It was not until November 1966, that petitioner, a brother of Mathew Marshall, uncovered Terry's actions. Petitioner obtained appointment as Administrator of the Marshall estate, and subsequently, in his capacity as Administrator, he filed his initial *118 complaint on July 13, 1967. An amended complaint was filed on April 5, 1968.[1] The amended complaint sought a decree establishing the equitable interest of petitioner in the tract initially belonging to the Atlantic Beach Company, confirmation of the ownership of Atlantic Beach stock by petitioner, and also the appointment of a trustee for the Company who could convey legal title to the interest in the original tract to the heirs of Marshall.

Upon respondents' motion, the amended complaint was dismissed by final judgment with prejudice. The order of dismissal stated that petitioner's amended complaint failed to state a cause of action because the estate's claims were barred by operation of the Marketable Record Title Act, Ch. 712, F.S. The dismissal was appealed to the District Court. The issue framed on appeal was whether or not the Act applied to the claim of title asserted in petitioner's amended complaint in a manner which would extinguish the claim.

The arguments raised by the litigants before the District Court were similar to the arguments presented here. Petitioner asserted that dismissal by the Circuit Court was an error because: (1) the Legislature did not intend that such claims be barred by the Act; (2) the Act preserves case law which is inconsistent with dismissal; (3) the language of the Act does not support dismissal; (4) though the Act calls for a liberal construction, such construction cannot supersede restraints imposed by the Act itself.

Respondents contended that dismissal was proper because: (1) it comports with the Legislative intent behind the Act; (2) the Act goes beyond previous statute of limitations, curative acts, and recording acts, and, therefore, case law arising out of these prior enactments is not necessarily pertinent; (3) the language of the Act requires dismissal; (4) petitioner does not qualify under any of the exceptions provided for by the Act; (5) the Act would be totally deprived of meaning if dismissal were not granted.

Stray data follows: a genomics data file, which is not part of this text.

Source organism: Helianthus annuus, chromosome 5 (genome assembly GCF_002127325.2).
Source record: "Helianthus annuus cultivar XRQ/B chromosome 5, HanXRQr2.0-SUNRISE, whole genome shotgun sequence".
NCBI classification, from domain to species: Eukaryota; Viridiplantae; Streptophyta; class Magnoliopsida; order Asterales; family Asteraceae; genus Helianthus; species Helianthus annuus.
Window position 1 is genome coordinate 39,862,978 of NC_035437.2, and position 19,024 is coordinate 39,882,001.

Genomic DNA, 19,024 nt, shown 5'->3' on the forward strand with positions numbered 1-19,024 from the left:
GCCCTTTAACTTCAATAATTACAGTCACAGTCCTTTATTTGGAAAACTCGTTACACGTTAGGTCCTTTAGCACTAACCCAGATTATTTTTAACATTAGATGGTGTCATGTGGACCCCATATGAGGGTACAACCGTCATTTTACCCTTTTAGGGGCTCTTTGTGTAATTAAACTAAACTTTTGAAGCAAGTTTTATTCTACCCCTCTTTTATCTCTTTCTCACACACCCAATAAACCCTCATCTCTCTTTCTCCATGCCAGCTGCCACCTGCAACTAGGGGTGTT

The Florida Bar has been active in this case, both here and in the District Court, as amicus curiae because the Act was submitted to the Legislature by the Bar's Real Property, Probate and Trust Law Section, and this case represents its first reported construction. The Bar's position is that petitioner's interpretation of the Act and its effect is clearly erroneous. The Bar also presented arguments here and below regarding the constitutionality of the Act. However, we join with the District Court in declining to consider such arguments because the constitutionality of the Act was not framed as an issue in petitioner's amended complaint, which is the only complaint now before us. For purposes of disposing with this litigation, we will act on the assumption that the Act is constitutional.

The arguments which we have enumerated have been thoroughly explored and correctly analyzed by Judge Reed in the lucid and cogent opinion affirming the Circuit Court dismissal which he prepared for the District Court below. There is little we could add to his opinion and, therefore, we will limit ourselves to the following remarks. The most persuasive argument of petitioner is that the Marketable Record Title Act preserves case law which is inconsistent with dismissal of petitioner's amended complaint. F.S. § 712.07, F.S.A. states:

"Nothing contained in this Act shall be construed to extend the period for the bringing of an action or for the doing of any other act required under any statute of limitations or to affect the operation of any statute governing the effect of the recording or the failure to record any *119 instrument affecting land. This law shall not vitiate any curative act."

Petitioner asserts that by preserving the operation of statutes of limitations, and curative and recording acts, the Legislature intended that the Act must be construed in a manner consistent with these previous enactments and all case law interpreting them. In cases dealing with wild or forged deeds under these various acts, it has consistently been held, according to petitioner, that such deeds are void and of no effect even though they may have been recorded. As examples, petitioner cites Reed v. Fain, 145 So. 2d 858 (Fla. 1961, rev'd on rehearing, 1962); Poladian v. Johnson, 85 So. 2d 140 (Fla. 1955); and Wright v. Blocker, 144 Fla. 428, 198 So. 88 (1940). Therefore petitioner suggests that the Act cannot bar a complaint which demonstrates that the chain of title involved in a cause initiated out of a forgery or a wild deed, even though the forgery or the wild deed came into being more than thirty years before marketability was being determined.